Gadgets ujayswireless

Published on May 27th, 2017 | by Greg


Jays u-Jays Wireless Headphones: Scandinavian Style

There are plenty of ultra-portable headphones out there, the kind that fold up for easy travel. And there are many expensive audiophile over-ear models that are meant to be kept at home, while others are waterproof and built for exercise use. Today’s set is built for everyday listening, offering stylish looks and a durable build, without the hefty price tag. They use wireless to help free you up to dance rather than encourage marathon runs, and skip the noise-canceling to offer better battery life.

The Jays u-Jays Wireless Headphones are a natural evolution of the the original u-Jays, though they’ve added touch controls, a nice boost over the wired versions. These feature Bluetooth 4.1 with the high-quality aptX codec, a built-in microphone for voice calls, and most importantly- 25 hours or more of wireless playback. They look great too, thanks to their Scandinavian design- minimalist, with no visible hinges or hardware, with rounded edges and curves. The brand name is pretty obvious though in big letters on the sides of the earpieces, an accent that felt a little too noticeable on the otherwise clean visual identity.

We’ve seen Jays gear before- like their v-Jays almost five years ago, and their in-ear q-Jays last year. And the company has clearly been improving, building on their success with new models. Audio quality is solid, with 40mm drivers capable of pumping out reasonable bass and a slightly cool tilt that makes these great for electronic tracks and samples. Mids are clear, vocals crisp, and imaging is excellent- hip-hop fans might find them restrained, and classical/opera lovers might want a little more warmth, but these will impress on most other genres.

There’s no case, but you probably won’t miss it- other accessories in the box include a 3.5 mm minijack headphone cable, as well as the micro USB charging cable, and the basic instructions. One slight knock, a consequence of both the hefty batteries and the overall aesthetic- the flexible headband isn’t very adjustable, so can get a bit uncomfortable over lengthy listening sessions and some users might find them a little big or small. They’re surprisingly sturdy, though. And we loved the touch lock (the prevents accidental brushes from turning off your music) as well as the integrated touch controls themselves, which we’ve seen before but rarely executed as well. For the price, the u-Jays Wireless definitely deserve some attention, and you can pick yours up in four color styles (black, two white options with silver or gold metallic accents, and the black/gold combo we liked best). Expect to spend around $179, online and in stores.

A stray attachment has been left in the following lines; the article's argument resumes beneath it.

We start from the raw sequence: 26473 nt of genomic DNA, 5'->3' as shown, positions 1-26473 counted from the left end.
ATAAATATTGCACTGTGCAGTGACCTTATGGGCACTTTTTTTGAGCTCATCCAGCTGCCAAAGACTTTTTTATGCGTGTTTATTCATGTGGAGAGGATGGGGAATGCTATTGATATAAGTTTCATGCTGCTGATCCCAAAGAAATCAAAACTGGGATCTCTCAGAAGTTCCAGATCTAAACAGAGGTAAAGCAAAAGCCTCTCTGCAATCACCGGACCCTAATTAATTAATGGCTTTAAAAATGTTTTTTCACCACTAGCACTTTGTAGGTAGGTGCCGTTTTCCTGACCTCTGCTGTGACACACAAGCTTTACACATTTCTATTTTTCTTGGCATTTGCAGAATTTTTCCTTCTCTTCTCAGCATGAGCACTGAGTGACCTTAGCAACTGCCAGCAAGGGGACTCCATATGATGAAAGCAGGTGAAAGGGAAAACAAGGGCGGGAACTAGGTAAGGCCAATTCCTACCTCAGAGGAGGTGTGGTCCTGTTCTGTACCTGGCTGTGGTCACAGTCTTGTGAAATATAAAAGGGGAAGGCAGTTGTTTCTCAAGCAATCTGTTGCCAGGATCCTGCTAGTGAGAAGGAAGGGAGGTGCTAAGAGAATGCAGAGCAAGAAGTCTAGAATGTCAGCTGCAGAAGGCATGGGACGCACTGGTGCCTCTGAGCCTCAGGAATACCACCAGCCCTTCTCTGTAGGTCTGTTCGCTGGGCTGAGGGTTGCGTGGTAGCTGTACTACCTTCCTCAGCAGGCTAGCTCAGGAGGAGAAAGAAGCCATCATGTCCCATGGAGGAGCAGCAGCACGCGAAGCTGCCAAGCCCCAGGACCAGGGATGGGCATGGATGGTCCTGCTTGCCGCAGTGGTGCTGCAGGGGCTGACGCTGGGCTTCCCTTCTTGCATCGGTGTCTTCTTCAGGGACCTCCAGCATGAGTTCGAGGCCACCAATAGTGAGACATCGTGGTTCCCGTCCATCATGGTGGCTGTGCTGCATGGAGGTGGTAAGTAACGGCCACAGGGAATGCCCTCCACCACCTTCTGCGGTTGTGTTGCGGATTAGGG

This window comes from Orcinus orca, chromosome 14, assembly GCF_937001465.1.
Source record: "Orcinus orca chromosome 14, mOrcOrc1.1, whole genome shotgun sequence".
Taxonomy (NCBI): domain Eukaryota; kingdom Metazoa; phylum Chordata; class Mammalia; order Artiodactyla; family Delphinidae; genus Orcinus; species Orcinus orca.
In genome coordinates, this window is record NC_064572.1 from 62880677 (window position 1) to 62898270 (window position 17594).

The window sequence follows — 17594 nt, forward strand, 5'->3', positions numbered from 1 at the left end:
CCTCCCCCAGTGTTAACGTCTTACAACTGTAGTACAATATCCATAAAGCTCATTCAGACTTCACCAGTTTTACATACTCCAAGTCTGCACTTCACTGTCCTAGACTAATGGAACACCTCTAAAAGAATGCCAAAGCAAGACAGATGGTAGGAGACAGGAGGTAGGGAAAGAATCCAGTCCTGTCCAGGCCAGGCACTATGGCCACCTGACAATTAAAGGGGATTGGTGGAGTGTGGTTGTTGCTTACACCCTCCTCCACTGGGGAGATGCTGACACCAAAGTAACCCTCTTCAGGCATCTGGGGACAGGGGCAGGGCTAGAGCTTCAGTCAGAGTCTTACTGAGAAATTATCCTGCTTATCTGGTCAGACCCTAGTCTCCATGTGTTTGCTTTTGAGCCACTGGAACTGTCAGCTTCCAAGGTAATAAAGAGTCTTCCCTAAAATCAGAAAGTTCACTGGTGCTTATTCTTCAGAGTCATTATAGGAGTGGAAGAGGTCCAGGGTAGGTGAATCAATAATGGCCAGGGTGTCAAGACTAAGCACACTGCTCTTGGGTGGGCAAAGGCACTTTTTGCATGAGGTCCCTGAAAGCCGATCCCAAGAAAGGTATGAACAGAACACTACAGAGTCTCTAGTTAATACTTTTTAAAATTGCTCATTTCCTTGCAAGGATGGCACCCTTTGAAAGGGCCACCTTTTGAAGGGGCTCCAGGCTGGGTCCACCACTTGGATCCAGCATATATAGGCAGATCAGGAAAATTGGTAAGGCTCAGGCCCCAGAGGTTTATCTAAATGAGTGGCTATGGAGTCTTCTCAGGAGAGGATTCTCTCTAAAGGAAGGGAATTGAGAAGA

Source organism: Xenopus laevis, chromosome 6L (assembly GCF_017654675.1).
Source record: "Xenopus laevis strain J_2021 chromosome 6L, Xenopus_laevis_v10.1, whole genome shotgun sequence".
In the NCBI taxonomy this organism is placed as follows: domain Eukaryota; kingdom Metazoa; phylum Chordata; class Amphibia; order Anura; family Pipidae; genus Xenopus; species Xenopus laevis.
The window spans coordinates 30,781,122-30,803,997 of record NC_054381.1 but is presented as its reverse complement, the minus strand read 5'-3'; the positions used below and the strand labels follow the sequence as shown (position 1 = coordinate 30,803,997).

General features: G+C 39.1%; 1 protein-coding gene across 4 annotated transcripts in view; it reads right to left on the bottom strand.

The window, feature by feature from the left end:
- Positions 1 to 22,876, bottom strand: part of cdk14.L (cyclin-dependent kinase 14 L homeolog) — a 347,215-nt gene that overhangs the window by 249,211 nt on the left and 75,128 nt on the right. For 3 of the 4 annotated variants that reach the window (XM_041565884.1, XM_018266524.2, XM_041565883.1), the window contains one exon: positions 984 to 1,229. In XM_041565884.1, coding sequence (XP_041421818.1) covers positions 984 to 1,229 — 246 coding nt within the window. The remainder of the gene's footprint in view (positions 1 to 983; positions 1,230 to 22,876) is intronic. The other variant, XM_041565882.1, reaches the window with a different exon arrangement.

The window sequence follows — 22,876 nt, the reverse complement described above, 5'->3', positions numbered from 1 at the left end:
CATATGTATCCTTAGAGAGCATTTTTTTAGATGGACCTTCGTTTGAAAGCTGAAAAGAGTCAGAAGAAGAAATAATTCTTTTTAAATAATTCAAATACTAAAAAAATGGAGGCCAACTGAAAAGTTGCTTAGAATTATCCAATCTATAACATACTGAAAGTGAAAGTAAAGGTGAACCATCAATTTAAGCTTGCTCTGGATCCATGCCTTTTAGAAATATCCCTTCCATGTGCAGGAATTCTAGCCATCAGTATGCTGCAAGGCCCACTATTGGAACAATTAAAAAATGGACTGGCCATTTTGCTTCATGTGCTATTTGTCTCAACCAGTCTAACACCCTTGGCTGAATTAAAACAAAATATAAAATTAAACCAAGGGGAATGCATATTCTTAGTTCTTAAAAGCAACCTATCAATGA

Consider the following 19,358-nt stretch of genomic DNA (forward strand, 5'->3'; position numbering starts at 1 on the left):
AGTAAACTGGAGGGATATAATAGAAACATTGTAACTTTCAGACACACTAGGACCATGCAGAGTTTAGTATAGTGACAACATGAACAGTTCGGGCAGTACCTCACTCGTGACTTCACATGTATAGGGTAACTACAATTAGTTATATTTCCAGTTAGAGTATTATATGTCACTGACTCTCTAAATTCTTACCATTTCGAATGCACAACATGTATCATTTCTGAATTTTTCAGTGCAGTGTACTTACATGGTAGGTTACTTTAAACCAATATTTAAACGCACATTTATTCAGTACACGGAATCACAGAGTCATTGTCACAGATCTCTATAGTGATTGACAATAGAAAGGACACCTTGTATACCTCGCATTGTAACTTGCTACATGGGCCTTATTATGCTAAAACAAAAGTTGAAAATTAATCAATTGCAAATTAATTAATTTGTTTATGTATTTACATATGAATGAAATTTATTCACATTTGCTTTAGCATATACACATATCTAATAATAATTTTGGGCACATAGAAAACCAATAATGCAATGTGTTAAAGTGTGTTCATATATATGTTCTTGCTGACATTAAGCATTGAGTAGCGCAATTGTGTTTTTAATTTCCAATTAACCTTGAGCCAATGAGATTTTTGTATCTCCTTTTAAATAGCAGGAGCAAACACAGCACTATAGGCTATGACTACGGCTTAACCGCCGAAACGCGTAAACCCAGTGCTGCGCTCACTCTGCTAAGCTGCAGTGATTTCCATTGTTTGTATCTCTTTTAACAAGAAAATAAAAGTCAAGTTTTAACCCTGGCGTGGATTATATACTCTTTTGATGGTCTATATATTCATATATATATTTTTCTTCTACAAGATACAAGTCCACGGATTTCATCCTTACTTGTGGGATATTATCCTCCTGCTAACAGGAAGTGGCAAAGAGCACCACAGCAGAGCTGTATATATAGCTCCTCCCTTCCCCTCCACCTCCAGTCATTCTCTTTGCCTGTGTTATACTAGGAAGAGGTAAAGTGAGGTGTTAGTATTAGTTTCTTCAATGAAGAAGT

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About the Author

Greg dreamed up the idea for the Truly Network while living in Hawaii, which began with a single site called TrulyObscure. In 2010, when advertisers and readers were requesting coverage beyond the scope of that site, TrulyNet was launched, reaching a broader audience over a variety of niche sites. Formerly the head technology correspondent for the Des Moines Register at age 16, he has since lived and worked in five states and two countries, helping a list of organizations and companies that includes the United States Census Bureau, TripAdvisor, Events Photo Group, Berlitz, and Computer Geeks. He also served as the Content Strategy Manager for HearPlanet, a multi-platform app that has reached over a million users and has been featured in the New York Times, Hemispheres Magazine, National Geographic Adventure, Fox Business News, PC Magazine, and even Apple’s own iPhone ads. Greg has written as a restaurant critic and feature journalist for a number of national and international publications, including City Weekend Magazine, Red Egg Magazine, the Newton Daily News, Capital Change Magazine, and an arm of China Daily, Beijing Weekend. In addition, he has served as a consulting editor for the Foreign Language Press of Beijing, as well as a writer and editor for the George Washington University Hatchet, the school newspaper of his alma mater. Originally from Iowa, Greg is currently living in the West Village of Manhattan.

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